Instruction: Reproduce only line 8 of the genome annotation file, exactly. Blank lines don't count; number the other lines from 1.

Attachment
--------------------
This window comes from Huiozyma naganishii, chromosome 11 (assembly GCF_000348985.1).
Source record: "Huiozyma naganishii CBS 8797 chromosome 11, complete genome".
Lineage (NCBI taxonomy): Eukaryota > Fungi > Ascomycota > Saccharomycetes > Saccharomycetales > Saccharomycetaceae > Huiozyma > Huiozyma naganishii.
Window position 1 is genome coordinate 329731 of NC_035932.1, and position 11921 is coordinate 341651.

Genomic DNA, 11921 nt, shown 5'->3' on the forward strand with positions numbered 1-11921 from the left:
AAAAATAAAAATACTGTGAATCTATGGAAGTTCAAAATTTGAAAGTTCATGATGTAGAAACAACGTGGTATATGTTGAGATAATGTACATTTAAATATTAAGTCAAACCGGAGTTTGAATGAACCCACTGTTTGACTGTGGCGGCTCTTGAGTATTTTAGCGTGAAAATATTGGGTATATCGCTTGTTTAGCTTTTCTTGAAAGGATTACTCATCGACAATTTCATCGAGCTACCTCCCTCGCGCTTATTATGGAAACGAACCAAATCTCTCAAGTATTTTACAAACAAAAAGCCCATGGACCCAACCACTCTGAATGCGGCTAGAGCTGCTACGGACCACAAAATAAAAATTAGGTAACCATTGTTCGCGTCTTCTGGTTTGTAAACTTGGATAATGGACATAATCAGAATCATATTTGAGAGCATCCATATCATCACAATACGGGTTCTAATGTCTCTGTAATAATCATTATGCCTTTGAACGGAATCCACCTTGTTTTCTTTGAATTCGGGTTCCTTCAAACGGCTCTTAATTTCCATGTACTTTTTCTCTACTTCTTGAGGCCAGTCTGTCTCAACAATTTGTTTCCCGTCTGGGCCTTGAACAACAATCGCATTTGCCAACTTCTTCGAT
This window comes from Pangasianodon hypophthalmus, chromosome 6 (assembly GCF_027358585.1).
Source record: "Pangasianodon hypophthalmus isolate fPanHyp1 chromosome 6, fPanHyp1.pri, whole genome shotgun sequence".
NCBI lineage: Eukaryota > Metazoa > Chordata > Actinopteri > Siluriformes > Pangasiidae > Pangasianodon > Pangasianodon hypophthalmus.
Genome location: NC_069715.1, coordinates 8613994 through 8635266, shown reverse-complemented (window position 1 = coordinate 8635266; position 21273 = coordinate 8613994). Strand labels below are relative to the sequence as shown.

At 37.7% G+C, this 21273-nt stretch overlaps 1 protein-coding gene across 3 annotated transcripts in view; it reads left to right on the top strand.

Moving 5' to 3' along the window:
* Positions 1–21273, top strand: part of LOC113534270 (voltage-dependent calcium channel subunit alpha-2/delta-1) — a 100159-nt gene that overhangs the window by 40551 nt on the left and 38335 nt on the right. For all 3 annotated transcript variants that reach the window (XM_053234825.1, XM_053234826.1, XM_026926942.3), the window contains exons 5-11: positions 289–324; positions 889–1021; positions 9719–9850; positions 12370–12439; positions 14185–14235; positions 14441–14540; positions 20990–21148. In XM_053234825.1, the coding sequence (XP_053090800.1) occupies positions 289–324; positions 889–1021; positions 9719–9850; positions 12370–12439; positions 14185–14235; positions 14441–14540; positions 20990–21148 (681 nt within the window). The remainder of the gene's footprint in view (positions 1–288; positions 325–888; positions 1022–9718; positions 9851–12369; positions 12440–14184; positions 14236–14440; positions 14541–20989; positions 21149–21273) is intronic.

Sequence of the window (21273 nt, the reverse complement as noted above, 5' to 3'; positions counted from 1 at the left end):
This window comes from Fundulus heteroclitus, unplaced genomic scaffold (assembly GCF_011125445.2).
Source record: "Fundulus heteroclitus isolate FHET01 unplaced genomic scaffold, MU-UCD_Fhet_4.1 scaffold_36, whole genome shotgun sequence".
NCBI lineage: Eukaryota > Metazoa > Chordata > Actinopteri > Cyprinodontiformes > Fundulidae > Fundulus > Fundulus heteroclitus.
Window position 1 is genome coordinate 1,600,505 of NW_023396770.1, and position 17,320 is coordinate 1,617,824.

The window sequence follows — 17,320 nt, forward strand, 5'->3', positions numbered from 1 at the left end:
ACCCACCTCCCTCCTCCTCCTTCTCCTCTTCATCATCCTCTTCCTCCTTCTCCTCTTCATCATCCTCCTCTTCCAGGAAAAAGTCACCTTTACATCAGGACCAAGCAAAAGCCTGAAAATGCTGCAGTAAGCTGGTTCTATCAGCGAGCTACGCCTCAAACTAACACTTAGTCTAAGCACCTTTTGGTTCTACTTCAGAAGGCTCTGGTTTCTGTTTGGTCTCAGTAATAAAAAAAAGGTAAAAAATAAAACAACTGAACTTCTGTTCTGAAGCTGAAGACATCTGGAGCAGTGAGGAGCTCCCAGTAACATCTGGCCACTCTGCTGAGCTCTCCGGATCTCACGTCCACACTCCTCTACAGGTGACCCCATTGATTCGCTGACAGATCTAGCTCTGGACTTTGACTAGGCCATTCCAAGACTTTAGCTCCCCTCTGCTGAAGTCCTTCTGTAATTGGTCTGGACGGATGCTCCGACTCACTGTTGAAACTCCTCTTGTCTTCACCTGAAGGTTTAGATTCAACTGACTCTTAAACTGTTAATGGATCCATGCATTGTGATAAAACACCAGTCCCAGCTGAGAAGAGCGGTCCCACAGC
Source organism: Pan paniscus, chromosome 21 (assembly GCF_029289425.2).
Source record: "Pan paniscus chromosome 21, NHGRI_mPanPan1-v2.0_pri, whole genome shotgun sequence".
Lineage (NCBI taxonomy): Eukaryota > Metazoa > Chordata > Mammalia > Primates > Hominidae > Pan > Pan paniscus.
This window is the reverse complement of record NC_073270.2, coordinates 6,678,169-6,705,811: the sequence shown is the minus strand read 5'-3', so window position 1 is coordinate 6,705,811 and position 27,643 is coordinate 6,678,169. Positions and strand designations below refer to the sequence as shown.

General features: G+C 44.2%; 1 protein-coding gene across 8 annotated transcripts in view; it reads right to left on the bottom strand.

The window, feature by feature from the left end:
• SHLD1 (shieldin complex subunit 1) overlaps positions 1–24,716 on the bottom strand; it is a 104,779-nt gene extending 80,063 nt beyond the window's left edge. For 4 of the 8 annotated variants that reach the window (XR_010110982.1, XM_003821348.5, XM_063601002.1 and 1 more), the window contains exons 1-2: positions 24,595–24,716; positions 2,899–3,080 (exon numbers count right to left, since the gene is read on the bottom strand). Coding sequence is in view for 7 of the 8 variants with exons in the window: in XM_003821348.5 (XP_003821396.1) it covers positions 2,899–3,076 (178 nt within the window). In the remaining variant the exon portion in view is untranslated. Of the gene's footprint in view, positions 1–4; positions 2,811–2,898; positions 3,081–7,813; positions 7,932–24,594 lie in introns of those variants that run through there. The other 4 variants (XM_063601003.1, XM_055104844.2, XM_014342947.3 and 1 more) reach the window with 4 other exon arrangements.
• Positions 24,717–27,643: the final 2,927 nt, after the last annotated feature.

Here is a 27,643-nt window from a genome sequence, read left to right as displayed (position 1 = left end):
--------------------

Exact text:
Source record: "Pangasianodon hypophthalmus isolate fPanHyp1 chromosome 6, fPanHyp1.pri, whole genome shotgun sequence".